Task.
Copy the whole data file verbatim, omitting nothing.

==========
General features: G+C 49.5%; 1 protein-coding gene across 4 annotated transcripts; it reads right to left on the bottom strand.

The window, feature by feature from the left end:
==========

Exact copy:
General features: G+C 49.5%; 1 protein-coding gene across 4 annotated transcripts; it reads right to left on the bottom strand.

The window, feature by feature from the left end: